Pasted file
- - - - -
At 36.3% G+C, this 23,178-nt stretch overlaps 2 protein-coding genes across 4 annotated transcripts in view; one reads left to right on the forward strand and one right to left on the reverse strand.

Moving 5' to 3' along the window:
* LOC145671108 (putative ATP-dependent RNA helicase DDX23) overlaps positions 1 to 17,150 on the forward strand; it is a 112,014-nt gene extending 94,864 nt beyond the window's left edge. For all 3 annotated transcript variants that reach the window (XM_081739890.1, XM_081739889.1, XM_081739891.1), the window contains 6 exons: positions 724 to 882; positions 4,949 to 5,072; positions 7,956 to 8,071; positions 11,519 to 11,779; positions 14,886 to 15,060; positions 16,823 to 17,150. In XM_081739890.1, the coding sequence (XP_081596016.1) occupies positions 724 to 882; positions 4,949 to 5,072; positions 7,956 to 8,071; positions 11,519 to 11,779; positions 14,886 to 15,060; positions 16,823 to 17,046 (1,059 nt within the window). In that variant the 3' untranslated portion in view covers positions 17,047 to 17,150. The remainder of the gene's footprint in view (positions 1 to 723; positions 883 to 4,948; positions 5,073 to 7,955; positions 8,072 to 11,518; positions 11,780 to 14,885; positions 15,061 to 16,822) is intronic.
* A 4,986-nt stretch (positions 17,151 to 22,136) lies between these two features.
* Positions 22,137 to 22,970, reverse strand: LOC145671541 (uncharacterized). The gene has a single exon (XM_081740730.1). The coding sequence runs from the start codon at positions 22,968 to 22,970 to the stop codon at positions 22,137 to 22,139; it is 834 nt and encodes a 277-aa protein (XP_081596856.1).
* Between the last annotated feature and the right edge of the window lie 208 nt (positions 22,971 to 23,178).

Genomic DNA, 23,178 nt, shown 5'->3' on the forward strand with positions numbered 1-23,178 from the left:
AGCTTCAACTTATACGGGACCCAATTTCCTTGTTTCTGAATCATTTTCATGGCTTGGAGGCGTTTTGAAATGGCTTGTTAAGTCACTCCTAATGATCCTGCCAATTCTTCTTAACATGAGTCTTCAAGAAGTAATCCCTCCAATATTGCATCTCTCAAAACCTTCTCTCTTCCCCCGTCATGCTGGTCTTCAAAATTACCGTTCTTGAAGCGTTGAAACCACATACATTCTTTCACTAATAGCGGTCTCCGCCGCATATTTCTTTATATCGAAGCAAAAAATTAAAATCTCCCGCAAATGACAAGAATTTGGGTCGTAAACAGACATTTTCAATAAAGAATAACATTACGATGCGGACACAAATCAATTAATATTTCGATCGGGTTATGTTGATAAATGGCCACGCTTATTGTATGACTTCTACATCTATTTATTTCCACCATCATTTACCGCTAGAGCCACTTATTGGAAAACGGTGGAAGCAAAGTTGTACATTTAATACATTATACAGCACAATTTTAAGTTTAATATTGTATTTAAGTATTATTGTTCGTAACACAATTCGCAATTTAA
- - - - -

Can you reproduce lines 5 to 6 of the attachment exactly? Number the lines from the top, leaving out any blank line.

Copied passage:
* Positions 22,137 to 22,970, reverse strand: LOC145671541 (uncharacterized). The gene has a single exon (XM_081740730.1). The coding sequence runs from the start codon at positions 22,968 to 22,970 to the stop codon at positions 22,137 to 22,139; it is 834 nt and encodes a 277-aa protein (XP_081596856.1).
* Between the last annotated feature and the right edge of the window lie 208 nt (positions 22,971 to 23,178).